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5 Ways to Optimize Your Backstroke Technique

Learning to swim backstroke is fairly easy, doing it well can be slightly more challenging. Here are 5 ways to optimize your backstroke technique.

Backstroke Technique

Learning to swim backstroke isn’t an impossible task. Once you’re able to float on your back, everything else comes fairly easily with enough practice. But, actually swimming backstroke well can be slightly more challenging.

Here are 5 ways to optimize your backstroke technique:



1. Maintain neutral body position

Proper body position is critical in minimizing drag and improving propulsion, for any stroke. In backstroke, a neutral, horizontal position also helps prevent water from getting all over your face and up your nose.

Keep your head steady, looking straight up at the sky or ceiling.

Tucking your chin down or tilting too far back will not only slow you down, it will also cause unnecessary strain on your neck. A neutral head position will also make it easier to prevent the hips and legs from sinking. Combine this with good kicks and pulls, and you’ll move through the water more efficiently.

2. Kick from your hips

The key to good backstroke kicks is to kick from the hips, not the knees.

Kicking from the knees means you’re bending them back too much, which will increase drag. One way to tell if you’re kicking from the knees is when your knees break the surface of the water.  You want to make sure that only your toes are breaking surface on the upward motion of the kick.

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3. Maximize your pull

Maximizing your backstroke pulls starts with good hand entry, to properly set up for the catch. Ideally, you want your pinky to enter the water just slightly past shoulder width. Crossing your arms over the midline, or entering too far out makes it more difficult to initiate the catch.

Set up for the catch with good hand entry, and time your rotations just right.

Once your arm is in the water, bend your elbow so your forearm is facing the back end of the pool and push the water straight back through the water, rotating to your opposite side. As this is happening, your other arm will be moving through the recovery phase of the stroke, leading with the thumb as it exits the water, before rotating outwards for the entry.

Time your strokes just right - this will help with rotation, and lead to a faster stroke rate.

4. Ensure proper rotation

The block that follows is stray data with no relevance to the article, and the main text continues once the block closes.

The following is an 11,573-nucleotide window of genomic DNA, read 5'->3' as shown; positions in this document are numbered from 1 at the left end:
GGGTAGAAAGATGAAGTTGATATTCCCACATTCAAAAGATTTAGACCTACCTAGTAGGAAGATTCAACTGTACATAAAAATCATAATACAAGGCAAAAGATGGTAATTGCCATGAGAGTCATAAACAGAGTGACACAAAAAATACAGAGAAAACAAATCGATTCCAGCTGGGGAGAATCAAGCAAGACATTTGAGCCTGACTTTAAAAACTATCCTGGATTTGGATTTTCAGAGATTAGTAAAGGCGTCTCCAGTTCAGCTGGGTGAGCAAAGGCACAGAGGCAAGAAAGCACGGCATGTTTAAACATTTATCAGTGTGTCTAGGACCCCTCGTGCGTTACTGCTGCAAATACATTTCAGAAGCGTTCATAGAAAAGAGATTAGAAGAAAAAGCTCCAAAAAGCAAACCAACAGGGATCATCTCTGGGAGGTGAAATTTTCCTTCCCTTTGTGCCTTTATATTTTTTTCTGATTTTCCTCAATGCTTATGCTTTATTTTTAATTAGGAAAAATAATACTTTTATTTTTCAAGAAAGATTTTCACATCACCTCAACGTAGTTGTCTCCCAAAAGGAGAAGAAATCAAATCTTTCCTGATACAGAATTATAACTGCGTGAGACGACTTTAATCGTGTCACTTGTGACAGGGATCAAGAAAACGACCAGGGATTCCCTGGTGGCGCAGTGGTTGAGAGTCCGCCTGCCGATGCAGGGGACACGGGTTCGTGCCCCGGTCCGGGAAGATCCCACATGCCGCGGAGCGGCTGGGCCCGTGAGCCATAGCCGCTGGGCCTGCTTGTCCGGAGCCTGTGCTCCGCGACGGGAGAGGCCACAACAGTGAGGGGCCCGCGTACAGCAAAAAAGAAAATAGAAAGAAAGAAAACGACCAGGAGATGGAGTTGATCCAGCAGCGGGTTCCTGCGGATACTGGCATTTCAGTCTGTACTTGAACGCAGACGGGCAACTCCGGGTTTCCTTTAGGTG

Rotations and pulls go hand in hand. Rotating the right amount (ideally around 30 degrees) sets  you up with a good catch position, without causing your shoulders to twist at a weird, straining angle.

When you properly rotate with each stroke, you're able to utilize your back and core for power.

This will enable you to propel yourself farther through the water, increasing your distance per stroke and improving the efficiency of your strokes.  

5. Follow a breathing pattern

Just because you’re on your back with your face out of the water, doesn’t mean you should breathe whenever you feel like it.

Just as with freestyle, breaststroke, and butterfly, matching your breaths with your strokes will be better for your technique than breathing at random intervals.

One reason to follow a breathing pattern is to prevent water from getting into your nose or mouth. Breathing at the moment with the least water splashing around from your pull keeps your airway clear. Following a breathing pattern also makes it easier to stay in your rhythm and be consistent with your pace.  

Improving your technique is one of the most important ways to swim faster. And when you’ve learned the proper backstroke technique, you will be able to put more focus into training for strength and speed once training intensity starts to pick up for the season.

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Jasmine Ong

Jasmine has over 13 years of competitive swimming experience and is a marketing professional by trade. Jasmine enjoys merging her swimming history with her natural marketing abilities, to deliver valuable swimming and performance content.

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